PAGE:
I’m a young traveller and I want to start travelling free style either by myself or with a friend. My parents aren’t very happy about this and I was wondering if you had any advice on what to do? Many parents aren’t too thrilled by the idea of their children traveling! The best thing you can do is to talk to them openly and honestly but instead of just saying “I want to travel”, make sure you have a more concrete idea of what you want to achieve. Tell your parents why you want to travel, what you hope to gain, how you will fund your travels, the benefits your experiences will give you and where you plan to go. The more information you can provide, the more confident you will sound and the more your parents will realize that you are not just planning on being a ‘bum’ but that you actually have thought things through and you know exactly what you’re doing. You can also show them examples of others who have traveled and who have turned their travels into an actual lifestyle. Often times, your parents will come around but sometimes, they still might not be too happy with your idea. All you can do is stay confident in your ability to achieve your travel goals and start your adventure…once your parents see that you are out there living the life you truly want, that might also help them change their minds and start supporting your decision in the end.
What about discussing the bittersweet reality of constantly meeting so many amazing people only to arrive alone in your next destination? We love making new friends but at times it would be nice to round them all up in the same city! It’s not easy but I tend to always keep this idea in mind: I’ve met so many amazing people but I would never have met these people had I not been traveling all over the world. And while it can be downright painful to move on to a new place and leave such new friends behind, I always know that if I don’t pack up my bags and move on to a new destination, I will miss out on meeting even more amazing people out there. Also, if a true friendship has been formed, I’ve discovered that the bond remains even while apart and the chances of seeing those friends again is actually much higher than I ever would have imagined. These thoughts definitely help me deal with the constant ‘hellos’ and ‘goodbyes’ of this lifestyle.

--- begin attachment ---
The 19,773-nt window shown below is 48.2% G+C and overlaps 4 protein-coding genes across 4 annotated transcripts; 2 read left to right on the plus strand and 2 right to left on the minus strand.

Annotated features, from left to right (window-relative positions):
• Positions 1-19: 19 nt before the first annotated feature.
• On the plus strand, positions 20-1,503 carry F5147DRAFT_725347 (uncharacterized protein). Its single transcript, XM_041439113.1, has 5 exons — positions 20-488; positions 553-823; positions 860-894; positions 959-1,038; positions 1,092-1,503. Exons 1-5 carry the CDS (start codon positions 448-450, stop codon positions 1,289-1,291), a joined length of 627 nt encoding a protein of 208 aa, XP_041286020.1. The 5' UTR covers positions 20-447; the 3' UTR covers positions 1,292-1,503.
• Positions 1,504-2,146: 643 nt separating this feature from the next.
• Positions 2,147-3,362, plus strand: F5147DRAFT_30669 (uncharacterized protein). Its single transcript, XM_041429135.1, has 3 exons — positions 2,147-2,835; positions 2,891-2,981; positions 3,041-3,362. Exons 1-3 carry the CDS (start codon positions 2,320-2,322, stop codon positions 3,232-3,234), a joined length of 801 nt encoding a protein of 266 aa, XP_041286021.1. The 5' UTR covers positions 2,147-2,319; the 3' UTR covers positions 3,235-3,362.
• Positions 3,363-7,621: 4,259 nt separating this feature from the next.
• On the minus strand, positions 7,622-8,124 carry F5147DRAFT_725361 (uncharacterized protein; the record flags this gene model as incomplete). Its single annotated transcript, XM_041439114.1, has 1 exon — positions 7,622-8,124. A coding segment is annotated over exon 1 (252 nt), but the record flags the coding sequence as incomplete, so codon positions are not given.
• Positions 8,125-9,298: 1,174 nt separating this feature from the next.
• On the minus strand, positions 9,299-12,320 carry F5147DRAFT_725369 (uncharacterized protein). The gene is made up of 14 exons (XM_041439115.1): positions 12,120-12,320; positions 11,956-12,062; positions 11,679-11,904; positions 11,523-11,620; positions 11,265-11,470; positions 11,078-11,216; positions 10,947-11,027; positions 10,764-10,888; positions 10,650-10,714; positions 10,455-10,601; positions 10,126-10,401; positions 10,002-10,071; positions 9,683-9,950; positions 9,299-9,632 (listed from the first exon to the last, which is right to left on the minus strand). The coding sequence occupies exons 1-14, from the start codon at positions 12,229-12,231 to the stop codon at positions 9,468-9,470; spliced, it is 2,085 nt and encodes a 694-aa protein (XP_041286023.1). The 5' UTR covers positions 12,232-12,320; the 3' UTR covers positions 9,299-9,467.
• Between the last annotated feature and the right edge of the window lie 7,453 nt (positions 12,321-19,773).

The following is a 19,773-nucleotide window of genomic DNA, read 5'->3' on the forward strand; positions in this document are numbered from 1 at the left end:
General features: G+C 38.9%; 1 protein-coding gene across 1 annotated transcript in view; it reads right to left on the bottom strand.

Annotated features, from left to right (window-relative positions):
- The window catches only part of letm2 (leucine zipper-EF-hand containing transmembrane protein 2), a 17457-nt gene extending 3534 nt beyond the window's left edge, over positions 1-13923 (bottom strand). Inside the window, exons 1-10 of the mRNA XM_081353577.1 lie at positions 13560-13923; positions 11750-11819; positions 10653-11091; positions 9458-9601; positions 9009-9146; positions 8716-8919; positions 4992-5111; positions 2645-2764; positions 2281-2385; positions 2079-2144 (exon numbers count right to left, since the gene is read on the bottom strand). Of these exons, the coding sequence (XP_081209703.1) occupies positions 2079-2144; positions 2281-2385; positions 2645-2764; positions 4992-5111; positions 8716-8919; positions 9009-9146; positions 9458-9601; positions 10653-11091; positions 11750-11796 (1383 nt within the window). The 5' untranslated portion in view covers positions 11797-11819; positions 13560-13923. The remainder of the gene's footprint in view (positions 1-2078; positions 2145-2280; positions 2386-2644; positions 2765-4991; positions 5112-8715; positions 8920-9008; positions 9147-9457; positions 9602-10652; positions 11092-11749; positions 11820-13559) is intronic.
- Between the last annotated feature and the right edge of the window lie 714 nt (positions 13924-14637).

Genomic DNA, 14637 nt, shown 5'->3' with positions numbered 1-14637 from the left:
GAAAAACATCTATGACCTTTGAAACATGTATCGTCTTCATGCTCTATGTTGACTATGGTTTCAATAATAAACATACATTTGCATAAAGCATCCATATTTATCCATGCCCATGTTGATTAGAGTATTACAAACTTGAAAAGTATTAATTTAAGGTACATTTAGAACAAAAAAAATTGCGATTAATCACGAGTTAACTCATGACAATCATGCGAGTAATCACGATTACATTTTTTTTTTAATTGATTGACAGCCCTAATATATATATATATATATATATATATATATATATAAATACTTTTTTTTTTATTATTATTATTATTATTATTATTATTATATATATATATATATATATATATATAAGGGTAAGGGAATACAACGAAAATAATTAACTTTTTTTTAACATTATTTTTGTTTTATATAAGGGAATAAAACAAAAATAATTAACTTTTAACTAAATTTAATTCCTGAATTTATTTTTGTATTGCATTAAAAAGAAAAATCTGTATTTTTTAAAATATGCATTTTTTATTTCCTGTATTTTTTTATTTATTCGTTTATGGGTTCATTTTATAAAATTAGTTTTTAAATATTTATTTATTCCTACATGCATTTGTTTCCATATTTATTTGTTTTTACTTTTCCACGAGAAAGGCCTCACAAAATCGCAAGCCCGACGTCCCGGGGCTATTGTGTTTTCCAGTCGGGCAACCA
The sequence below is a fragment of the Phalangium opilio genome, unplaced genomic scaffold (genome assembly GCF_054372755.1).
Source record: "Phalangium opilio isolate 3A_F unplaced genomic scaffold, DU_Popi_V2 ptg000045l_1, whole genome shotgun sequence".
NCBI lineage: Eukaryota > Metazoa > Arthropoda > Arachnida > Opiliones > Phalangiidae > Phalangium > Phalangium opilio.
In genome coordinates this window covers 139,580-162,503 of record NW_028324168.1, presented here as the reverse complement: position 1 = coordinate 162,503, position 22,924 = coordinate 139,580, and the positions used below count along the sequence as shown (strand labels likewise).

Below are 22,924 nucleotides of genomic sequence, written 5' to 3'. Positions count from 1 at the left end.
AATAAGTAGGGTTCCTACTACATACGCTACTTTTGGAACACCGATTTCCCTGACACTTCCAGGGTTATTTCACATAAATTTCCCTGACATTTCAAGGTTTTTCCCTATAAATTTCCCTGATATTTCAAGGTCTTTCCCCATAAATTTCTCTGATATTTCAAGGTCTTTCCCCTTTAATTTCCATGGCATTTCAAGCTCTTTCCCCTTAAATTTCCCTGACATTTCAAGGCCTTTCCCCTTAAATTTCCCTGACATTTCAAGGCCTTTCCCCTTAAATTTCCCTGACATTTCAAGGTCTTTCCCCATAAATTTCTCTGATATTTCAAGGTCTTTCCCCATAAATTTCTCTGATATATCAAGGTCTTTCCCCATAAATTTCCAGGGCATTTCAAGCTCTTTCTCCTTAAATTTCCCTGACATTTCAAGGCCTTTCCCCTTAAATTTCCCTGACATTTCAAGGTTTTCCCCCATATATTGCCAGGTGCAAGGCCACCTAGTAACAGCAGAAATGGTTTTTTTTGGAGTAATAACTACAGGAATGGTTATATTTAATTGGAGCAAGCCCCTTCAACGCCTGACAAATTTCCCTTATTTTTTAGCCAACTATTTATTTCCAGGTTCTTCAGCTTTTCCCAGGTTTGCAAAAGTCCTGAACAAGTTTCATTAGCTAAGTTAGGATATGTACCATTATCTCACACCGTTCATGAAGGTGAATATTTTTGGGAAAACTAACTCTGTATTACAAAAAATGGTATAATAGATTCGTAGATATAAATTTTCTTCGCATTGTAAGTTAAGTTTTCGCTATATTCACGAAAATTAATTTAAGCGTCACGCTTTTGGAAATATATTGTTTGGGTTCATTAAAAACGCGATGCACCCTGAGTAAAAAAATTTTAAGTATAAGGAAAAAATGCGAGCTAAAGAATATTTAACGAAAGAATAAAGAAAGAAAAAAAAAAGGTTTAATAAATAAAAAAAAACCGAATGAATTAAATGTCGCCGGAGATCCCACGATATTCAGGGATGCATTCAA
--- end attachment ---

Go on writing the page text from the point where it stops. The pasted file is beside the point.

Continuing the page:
What is your favorite season and why? In what country or region do you enjoy spending that season, and why? Summer! By far the summer. I love warm…no wait, I love very hot weather. I just feel healthier and more relaxed when it’s hot outside and the sun is shining each day, and as a result, I tend to enjoy everything I do to a much greater extent. And I don’t mind where I spend the summer, any summer in any destination will do for me, as long as it’s 80F (27C) or warmer, I’m one happy individual. Although, being near a white sand beach certainly is a bonus.